The Canadian banks have been down-graded by Credit Suisse who thinks we still have some fiscal pain ahead.
Japan is in bigger trouble than anyone thought, with a 4% first quarter drop in GDP. That is enormous. Since then the Yen has appreciated against the dollar so expect more of the same, as they are an exporting nation.
The Canadian Dollar has had a nice little run, which I have used to buy some US dollars for trips and shopping. Everyone is abandoning the US Dollar as they think the US government is going have to bail-out companies and issue debt for a long time. They will, but then so will every other government. So I am betting within a year the USD will move much higher once again.
The UK had it's rating put on 'credit watch'. Now some of you may think that it is impossible for a first world sovereign nation to be put on credit watch. It did happen to the UK in the 70's when the IMF had to pull them out of the ditch. However it goes to show you how bad things are.
I do not think we are out of the woods by any means.
I am seeing a slight drop off in sales for this week, and lower prices on the sales. The froth that built right after the big mortgage rate cuts, is diminishing. Folks are beginning to realise that there is no point taking on a $1M asset, loaded with debt, however low the rates....if... there is a good chance you they not be able to make the payments in a year, the asset is no longer appreciating, and they end up having to sell and lose your equity.
What are the rest of you seeing out there?
I am seeing consternation amongst the bears and even the most bullish Realtor bloggers are expressing surprise about the market strength. No surprise at all.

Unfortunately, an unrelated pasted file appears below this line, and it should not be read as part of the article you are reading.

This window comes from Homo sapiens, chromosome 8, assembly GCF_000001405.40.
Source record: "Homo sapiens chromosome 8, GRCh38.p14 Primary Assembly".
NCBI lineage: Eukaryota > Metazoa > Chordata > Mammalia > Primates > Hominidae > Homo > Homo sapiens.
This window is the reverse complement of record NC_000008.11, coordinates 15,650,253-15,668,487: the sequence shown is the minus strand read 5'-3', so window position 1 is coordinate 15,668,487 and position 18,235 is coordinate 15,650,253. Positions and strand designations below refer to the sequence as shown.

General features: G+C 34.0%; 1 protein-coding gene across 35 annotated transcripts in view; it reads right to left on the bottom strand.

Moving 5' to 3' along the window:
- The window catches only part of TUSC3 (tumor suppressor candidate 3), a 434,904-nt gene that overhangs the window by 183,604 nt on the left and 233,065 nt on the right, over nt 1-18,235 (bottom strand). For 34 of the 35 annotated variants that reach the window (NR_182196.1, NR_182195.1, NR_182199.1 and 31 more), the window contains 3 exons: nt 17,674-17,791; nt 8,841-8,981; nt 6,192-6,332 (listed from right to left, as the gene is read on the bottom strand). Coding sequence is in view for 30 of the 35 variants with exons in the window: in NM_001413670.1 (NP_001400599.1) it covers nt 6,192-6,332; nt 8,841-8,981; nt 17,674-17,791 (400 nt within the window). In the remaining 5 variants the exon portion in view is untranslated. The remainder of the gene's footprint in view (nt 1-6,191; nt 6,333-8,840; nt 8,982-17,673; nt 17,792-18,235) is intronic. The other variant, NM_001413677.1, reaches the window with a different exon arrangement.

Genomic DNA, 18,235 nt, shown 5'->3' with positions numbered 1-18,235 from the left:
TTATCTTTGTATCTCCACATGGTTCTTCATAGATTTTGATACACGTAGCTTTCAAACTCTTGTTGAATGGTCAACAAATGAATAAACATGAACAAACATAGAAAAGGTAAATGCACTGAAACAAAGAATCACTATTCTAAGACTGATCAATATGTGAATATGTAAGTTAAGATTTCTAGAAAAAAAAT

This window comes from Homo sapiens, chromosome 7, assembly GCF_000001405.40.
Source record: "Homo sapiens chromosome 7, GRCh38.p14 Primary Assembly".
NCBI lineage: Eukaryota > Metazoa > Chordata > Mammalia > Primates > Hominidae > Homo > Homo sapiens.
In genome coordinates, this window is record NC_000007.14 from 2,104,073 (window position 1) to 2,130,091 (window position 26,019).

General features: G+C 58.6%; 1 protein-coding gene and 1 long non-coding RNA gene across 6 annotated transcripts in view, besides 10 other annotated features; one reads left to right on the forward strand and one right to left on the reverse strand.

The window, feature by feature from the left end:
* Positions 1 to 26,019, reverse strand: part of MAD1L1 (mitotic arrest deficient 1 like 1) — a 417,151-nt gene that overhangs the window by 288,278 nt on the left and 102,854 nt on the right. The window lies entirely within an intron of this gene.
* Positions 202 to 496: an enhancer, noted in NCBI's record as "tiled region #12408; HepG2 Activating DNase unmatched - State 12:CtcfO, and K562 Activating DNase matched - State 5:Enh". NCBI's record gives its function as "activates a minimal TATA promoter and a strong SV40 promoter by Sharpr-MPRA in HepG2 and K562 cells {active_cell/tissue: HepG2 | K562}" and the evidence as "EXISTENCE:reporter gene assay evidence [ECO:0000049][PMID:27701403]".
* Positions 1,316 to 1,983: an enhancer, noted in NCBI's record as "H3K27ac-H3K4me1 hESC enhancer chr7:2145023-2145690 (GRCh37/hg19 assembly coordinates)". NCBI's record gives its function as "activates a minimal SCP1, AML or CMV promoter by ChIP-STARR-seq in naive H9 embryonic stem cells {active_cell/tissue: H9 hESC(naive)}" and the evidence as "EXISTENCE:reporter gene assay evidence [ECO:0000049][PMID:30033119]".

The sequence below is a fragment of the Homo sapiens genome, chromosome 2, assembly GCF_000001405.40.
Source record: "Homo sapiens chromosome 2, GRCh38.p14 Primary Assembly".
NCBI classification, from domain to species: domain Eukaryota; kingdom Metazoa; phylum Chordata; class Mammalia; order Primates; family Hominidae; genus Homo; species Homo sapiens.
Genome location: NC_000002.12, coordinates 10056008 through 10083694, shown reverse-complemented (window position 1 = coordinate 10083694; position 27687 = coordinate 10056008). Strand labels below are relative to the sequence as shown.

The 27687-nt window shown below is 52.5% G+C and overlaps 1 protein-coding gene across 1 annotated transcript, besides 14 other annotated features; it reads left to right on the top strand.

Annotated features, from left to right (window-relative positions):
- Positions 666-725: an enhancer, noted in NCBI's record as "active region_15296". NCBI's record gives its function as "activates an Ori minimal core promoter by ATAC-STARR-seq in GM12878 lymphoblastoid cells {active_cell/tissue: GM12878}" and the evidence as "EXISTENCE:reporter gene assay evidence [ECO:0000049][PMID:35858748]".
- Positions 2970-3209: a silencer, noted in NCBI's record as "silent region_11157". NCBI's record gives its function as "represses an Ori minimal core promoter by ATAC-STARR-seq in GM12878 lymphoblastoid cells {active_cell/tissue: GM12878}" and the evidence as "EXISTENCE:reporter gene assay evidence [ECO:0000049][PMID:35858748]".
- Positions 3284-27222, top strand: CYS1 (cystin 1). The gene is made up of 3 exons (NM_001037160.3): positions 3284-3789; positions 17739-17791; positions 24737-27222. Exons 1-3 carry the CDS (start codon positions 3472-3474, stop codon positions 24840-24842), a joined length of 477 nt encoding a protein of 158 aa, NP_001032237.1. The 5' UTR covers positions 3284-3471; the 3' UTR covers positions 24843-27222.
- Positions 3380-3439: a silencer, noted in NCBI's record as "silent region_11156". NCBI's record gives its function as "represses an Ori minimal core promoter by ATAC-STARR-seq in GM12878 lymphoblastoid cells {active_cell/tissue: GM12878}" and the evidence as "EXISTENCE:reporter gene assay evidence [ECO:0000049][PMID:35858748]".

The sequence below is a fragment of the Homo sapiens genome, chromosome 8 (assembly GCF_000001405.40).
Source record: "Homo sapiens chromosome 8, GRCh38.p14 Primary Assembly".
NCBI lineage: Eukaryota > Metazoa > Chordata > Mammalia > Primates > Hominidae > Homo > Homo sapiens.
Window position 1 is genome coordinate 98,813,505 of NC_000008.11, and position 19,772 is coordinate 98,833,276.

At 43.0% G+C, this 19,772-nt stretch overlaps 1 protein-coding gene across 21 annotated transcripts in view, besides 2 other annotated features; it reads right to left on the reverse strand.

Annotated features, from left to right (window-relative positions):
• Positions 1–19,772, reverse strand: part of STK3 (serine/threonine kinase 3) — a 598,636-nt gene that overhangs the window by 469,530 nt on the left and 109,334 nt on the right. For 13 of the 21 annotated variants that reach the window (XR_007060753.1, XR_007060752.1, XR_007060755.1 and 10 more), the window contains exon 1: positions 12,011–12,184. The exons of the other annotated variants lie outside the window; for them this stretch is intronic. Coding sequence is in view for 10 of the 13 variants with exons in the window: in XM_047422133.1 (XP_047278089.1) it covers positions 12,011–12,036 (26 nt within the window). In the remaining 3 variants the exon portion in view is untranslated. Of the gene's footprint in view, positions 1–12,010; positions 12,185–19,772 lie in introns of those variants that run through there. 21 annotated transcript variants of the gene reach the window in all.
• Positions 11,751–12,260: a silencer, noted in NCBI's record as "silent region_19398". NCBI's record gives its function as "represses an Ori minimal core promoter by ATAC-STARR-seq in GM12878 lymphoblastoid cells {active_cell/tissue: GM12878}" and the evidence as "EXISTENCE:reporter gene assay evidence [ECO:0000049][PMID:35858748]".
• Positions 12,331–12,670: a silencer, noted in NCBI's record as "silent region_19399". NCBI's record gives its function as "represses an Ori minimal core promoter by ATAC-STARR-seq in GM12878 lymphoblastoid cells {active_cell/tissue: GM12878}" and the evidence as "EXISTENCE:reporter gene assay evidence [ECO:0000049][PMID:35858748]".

About a year ago, when the market was it's feverish heights, many bears (myself included) estimated that the market was 40-50% ABOVE the affordability level for this city.
Well we were right, it's just that the mechanism of correction wasn't what we expected. We expected housing prices to drop 40-50%. Well as we all know, sales went into free-fall from Oct 2008 and we hit 20 MOI.
Then the Central banks cut rates to near zero. The net result is a 12-15% drop in prices and 30% drop in mortgage payments, which gives us our 40%+. The payments have come down to the affordability level of a year ago.
So am I buying? Not yet. Note above I said the affordability of a year ago. I think we live in a very different world from a year ago. In the interim many large banks in the world have teetered on BK and have been rescued by tax-payer money.
Two of the big three auto makers are moving slowly into bankruptcy, even Toyota has suffered it's first loss in 70 years!
So this is not the same world. I doubt many of you reading this blog will get much in the way of pay raises if you are an employee, or make as much money as last year if you are self-employed.
So the affordability level is actually lower now than last year and I would expect housing to have to correct further. How much further? Well that depends what happens to interest rates. they cant get lower, but they can go up, as is happening in the US now. As rates rise, the prices will have to adjust for that as well as lower earning potential.
Meanwhile I found this sad tale on the Internet. The dirty side of a reckless boom going bust:
Long live the reflation trade! - *Preface: Explaining our market timing models* We maintain several market timing models, each with differing time horizons. The "*Ultimate Market Timing Mod...
12 hours ago